The Lost City (Paramount, PG-13)

The Lost City is one of those movies that you walk into with a pretty good idea of what it is. Sandra Bullock, Channing Tatum, Daniel Radcliffe, and a stunt-casted Brad Pitt. A story of an author stuck in writer’s block, trying to work through it by imagining endless scenarios. Only, it’s not exactly that. And yet, somehow it exactly is. I only watched one trailer for The Lost City. Something I rarely do. It wasn’t because I decided I didn’t want to, rather it was simply because the trailers seemed to elude me. I had to go find the one trailer I watched, and having seen it, I figured I had a pretty good idea of what I was going to get. There is probably a comment worth making here about the film’s marketing, but it could just as likely have been the result of some predeterministic algorithm that I wasn’t led to by the trailer. Having rewatched the trailers after seeing the movie, it seems to have been a good thing I didn’t remember much. There is an entire conversation centered on the lack of thought that goes into trailers—so many give away too much, or load the best jokes into a two minute preview. This review won’t focus on that conversation, just suffice it to say, if you haven’t watched a trailer for The Lost City, don’t!

There are formulas to Romantic Comedies, or Rom-Coms. Generally speaking, there is an embattled lead, often post break-up or tragic loss. There is a new love interest, who almost always appears unappealing at the start, but is exactly what the lead needs. And there is some kind of conflict that helps the lead overcome their initial distaste of the new love interest. It’s like Hallmark Christmas movies. Actually, it’s almost exactly like Hallmark Christmas movies, not just in the fact that the formula has become a bit of a joke on its own, but also because despite being largely predictable, the appeal doesn’t ever really fade. As a kid raised by a single mom for ten years, my Rom-Com game is strong. They are silly and perfectly digestible, and I actually love them. The Lost City slides into the genre comfortably, with a healthy side of…Indiana Jones?

So Sandra Bullock’s Loretta Sage is a lovelorn romance/adventure writer, trying desperately to find a way to reignite her career as a romance novelist. Wildly popular but disengaged from her work, she begrudgingly goes on a press tour for her latest book. Along for the tour is her longtime cover model and beautiful dork Alan, played by beautiful dork Channing Tatum. Alan is more than a small part of her unwillingness to go on the press tour, often stealing the spotlight by simply tearing off his shirt in front of chanting fans. Honestly, the initial set up is plenty to watch a movie for. Bullock and Tatum have a great dynamic. Introduce Harry Potter—sorry—Daniel Radcliffe, as eccentric billionaire Abigail Fairfax, a possibly real treasure, and a little bit of kidnapping, and you’ve got me by the ear.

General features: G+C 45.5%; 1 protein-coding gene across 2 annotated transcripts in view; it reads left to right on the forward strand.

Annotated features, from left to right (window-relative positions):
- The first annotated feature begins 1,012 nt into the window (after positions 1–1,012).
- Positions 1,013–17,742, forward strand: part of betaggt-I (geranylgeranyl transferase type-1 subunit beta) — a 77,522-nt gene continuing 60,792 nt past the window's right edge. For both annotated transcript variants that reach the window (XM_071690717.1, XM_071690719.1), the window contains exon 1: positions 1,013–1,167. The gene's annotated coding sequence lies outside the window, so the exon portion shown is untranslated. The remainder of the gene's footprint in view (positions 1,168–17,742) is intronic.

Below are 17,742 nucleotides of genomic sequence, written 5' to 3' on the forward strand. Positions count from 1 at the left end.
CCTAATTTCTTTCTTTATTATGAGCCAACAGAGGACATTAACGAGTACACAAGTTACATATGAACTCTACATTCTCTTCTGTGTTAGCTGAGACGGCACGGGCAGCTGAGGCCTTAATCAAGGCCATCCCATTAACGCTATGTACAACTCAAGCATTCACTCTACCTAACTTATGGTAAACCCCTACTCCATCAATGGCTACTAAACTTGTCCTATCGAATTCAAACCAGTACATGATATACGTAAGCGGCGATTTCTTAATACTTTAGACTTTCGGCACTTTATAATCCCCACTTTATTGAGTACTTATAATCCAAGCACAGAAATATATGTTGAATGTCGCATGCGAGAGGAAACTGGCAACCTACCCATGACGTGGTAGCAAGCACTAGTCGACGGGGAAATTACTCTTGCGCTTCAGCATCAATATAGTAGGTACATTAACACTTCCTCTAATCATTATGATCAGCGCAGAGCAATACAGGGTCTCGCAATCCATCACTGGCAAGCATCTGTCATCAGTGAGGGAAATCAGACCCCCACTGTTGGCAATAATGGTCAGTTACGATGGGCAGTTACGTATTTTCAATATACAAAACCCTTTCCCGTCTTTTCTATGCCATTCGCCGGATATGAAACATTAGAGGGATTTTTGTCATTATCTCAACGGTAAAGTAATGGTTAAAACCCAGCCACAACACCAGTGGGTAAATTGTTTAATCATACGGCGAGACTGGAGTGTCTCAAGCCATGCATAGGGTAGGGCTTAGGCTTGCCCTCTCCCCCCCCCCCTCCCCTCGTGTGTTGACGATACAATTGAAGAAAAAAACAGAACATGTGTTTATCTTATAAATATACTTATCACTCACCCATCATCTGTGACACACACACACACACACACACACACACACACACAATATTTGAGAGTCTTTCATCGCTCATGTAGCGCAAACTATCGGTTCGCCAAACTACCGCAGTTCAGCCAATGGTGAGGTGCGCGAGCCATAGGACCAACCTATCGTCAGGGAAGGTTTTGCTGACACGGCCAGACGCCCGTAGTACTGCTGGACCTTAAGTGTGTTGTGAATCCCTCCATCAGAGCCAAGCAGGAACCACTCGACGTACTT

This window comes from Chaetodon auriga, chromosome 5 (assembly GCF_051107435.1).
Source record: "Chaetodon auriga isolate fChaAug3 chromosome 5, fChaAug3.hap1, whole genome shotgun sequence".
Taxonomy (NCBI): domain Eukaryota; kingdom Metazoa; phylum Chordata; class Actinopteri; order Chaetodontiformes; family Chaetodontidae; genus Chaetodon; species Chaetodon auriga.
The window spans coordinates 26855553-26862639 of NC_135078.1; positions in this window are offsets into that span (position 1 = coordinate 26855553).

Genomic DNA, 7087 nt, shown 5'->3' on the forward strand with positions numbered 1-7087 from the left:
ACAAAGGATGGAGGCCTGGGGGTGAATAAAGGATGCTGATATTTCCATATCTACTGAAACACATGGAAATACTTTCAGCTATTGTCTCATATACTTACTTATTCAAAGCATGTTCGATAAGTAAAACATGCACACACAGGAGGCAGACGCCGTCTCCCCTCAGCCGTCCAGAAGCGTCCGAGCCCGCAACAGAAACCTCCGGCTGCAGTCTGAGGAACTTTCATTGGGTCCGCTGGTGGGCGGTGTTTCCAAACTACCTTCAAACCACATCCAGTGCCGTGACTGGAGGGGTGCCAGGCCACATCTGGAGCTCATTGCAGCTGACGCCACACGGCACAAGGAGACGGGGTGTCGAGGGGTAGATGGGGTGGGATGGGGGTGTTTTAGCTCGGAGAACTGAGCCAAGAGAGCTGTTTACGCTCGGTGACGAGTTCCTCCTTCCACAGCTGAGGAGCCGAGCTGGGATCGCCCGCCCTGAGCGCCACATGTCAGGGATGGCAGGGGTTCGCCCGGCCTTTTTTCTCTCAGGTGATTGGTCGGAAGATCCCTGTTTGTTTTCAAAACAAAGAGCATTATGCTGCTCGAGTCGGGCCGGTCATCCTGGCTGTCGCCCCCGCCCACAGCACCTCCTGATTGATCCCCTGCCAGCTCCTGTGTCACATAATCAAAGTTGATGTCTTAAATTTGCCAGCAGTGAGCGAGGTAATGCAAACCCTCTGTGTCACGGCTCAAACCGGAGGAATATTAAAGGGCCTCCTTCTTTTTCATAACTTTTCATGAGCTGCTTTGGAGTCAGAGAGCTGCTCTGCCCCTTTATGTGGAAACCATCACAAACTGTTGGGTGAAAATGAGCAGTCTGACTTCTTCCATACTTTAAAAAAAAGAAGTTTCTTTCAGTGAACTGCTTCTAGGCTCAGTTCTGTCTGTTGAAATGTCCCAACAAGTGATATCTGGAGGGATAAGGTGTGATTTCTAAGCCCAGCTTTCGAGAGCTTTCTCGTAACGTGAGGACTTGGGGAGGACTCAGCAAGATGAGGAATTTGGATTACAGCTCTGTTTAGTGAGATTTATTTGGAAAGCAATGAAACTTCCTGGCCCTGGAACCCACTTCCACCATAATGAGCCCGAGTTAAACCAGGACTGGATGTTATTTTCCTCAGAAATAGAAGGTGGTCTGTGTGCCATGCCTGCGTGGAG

Mirroring Loretta Sage’s writing, The Lost City very much is a Rom-Com, but it’s also equally an adventure movie. But rather than pitting qualified heroes against a series of tests, here we are watching two supremely unqualified people stumble their way through a treasure hunt. Honestly, it works really well. It’s not an altogether unique take but, once again, leaning into the formula is to be expected here. When The Lost City decides to lean into its formulaic nature, it does so with purpose. Do our heroes mess up when you expect them to? Yes. Are there a few moments with “unexpected” surprises? Yes. Does it still somehow work? Yes.

This might sound, to some, like I am taking the piss out of this movie, but that could not be further from the truth. There isn’t anything inherently wrong with adhering to a type of genre structure. Knowing and understanding those boundaries allows you to push and play with them. Brother directors Aaron and Adam Nee know how to evoke and capture physical comedy, the writing team knows their actors well, and the cast is positively stellar. The humor ranges from pratfalls to one-liners, the stunts are largely practical, and the storytelling is clippy and irreverent. Is it going to land on anyone’s Oscar lists? Likely not. But is it going to be a movie that people enjoy, broadly? Based on the packed theater on preview night, yes. Save for the lady next to my wife and I who complained that the people acknowledged in the credits were “ridiculous.” She just wanted to see where it was filmed after all.

The Lost City is everything you want and expect it to be. A goofy romp through the jungle with one of the most unlikely pairings you have ever seen. Sandy B and Channing Tatum? Not on my bingo card. But I would watch a sequel in a heartbeat. Maybe Loretta Sage will find another book in her. I sure hope so. | Caleb Sawyer

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